Wanting far too much for far too long

March 12, 2010

This week’s glorious news has left me with a question: should I just change the name of this feature to “Pestering Matt Thorn”? The idea appeals to me, but I’m reluctant to limit myself when it comes to begging. That doesn’t mean that I can’t… shall we say… fixate for a while.

But even this leaves one with a question: fixate on what? Should I focus on the kind of manga that seems to track with Thorn’s scholarly interests in his work as a part of Kyoto Seika University’s Faculty of Manga? This wouldn’t exactly be a stretch, as I routinely beg for classic shôjo, edgy shôjo, josei, and the various mix-and-match possibilities of all of those.

And then one notes that, in spite of the partnership with Shogakukan, one of the first two announcements from Fantagraphics is still in serialization in Enterbrain’s Comic Beam. And, as we all know, Comic Beam is awesome. I remember talking about Comic Beam’s curatorial sensibility during that Inkstuds podcast with Deb Aoki, Chris Butcher and Ryan Sands, so it makes me feel validated that Thorn drew from that particular well.

When one factors in the Fantagraphics brand (comics they admire from wherever or whenever), and the breadth and depth of Shogakukan’s catalog, and even Thorn’s own list of the best manga of the early 2000s, the possibilities seem satisfyingly vast. And while Gary Groth may not be the cuddliest messenger in the world (on this or any other subject), one can rest assured that his sensibility is as curatorial as it gets, and The Comics Journal wouldn’t have done an issue about Japanese comics for girls if it hadn’t been for Dirk Deppey, who was matchmaker for this whole initiative.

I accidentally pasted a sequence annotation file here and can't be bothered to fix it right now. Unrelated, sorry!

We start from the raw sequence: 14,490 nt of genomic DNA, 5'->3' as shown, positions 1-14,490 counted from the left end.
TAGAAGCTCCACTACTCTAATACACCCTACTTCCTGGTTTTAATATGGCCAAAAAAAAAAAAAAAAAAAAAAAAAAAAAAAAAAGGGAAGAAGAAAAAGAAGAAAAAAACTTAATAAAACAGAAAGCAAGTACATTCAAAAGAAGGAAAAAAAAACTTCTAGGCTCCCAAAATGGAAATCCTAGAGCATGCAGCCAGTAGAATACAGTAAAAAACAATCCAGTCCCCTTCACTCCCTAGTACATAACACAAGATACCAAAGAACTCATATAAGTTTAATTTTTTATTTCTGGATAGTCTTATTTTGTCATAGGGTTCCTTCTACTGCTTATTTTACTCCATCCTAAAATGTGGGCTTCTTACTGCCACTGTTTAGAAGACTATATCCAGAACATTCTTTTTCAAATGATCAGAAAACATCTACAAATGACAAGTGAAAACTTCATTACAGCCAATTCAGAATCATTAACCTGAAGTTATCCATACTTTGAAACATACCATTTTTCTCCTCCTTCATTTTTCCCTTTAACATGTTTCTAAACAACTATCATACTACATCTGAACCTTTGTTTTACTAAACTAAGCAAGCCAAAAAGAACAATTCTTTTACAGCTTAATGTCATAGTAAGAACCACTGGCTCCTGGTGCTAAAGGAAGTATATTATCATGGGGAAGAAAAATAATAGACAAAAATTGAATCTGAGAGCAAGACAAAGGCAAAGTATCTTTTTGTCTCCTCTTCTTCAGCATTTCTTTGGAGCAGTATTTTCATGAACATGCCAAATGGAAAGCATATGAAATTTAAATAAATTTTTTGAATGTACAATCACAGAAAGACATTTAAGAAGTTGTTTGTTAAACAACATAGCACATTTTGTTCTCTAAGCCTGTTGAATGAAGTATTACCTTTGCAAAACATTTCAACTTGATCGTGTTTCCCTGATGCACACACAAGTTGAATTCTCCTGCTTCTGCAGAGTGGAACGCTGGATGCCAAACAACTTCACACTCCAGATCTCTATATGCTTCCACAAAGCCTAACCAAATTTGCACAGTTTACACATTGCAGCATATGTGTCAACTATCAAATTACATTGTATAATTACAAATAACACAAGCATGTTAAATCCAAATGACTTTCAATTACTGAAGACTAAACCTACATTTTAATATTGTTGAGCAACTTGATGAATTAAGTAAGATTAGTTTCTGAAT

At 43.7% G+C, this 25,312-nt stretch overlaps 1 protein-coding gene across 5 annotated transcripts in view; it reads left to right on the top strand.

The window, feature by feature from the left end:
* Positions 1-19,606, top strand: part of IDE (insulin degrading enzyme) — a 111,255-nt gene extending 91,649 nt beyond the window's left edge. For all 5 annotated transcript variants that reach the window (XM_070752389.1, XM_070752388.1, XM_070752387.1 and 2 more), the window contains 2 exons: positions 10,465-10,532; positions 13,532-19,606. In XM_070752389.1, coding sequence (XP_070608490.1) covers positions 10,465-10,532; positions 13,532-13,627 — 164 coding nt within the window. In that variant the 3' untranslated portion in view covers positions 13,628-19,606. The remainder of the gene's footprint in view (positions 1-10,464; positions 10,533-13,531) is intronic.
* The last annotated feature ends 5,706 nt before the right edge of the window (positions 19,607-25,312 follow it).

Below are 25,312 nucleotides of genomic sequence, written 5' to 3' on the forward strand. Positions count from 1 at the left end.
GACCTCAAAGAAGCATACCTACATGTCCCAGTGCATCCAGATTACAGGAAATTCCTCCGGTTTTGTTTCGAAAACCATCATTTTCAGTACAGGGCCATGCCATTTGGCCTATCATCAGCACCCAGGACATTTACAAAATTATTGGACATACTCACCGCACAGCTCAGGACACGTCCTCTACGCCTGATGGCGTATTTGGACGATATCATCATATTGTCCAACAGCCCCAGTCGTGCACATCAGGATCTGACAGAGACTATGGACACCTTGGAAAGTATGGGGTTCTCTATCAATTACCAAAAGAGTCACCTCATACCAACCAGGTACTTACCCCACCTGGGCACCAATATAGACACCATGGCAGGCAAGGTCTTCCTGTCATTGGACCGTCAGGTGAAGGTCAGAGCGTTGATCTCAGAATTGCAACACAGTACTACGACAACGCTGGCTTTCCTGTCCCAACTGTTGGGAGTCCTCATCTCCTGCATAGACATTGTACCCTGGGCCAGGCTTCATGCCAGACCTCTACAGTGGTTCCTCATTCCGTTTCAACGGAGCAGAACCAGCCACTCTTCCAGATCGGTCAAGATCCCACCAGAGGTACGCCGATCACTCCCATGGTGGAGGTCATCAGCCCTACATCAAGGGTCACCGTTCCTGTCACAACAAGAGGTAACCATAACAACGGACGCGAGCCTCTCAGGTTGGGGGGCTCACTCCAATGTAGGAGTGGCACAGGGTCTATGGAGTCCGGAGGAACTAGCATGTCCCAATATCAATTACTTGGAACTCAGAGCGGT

But really, where, oh where, to start with the begging? Thorn has noted that Moto Hagio’s The Heart of Thomas “changed [his] life,” and it’s a defining work of boys’-love manga, so it’s not unreasonable to keep one’s fingers crossed on that front. Along the same lines, Thorn included Hagio’s Otherworld Barbara among the previously mentioned best comics of the century so far, so that title doesn’t seem to represent excessive optimism either. (And, frankly, Fantagraphics triggered my want reflex for Otherworld Barbara in the first place by using art from it on the cover of The Comics Journal #269. They basically showed the gun in the first act, so somebody better be bleeding on the stage by the time the curtain comes down, is all I’m saying.)

Even just confining oneself to Hagio manga published by Shogakukan leaves one with a veritable smorgasbord. What more perfect way could there be for Fantagraphics to enter the vampire game than to publish The Poe Clan? Hagio’s award-winning A Cruel God Reigns (17 volumes of brutal family dysfunction) sounds like just the kind of challenge Fantagraphics would embrace.

And there’s the whole wide world of non-Hagio Shogakukan titles. I’ve seen Yumi Tamura’s 7 Seeds mentioned in the course of Fanta-Thorn elation, and why shouldn’t it be? Post-apocalyptic shôjo-josei about cryogenically frozen teen-agers destined to repopulate the Earth? Why yes, thank you, I’d love some!

So basically what I’m saying is that every possible request calls to mind seven or eight more. In fact, I’m on the verge of collapse under the weight of possibilities, so I throw it open to you. What titles are in your dream vision of Thorn-curated manga from Fantagraphics?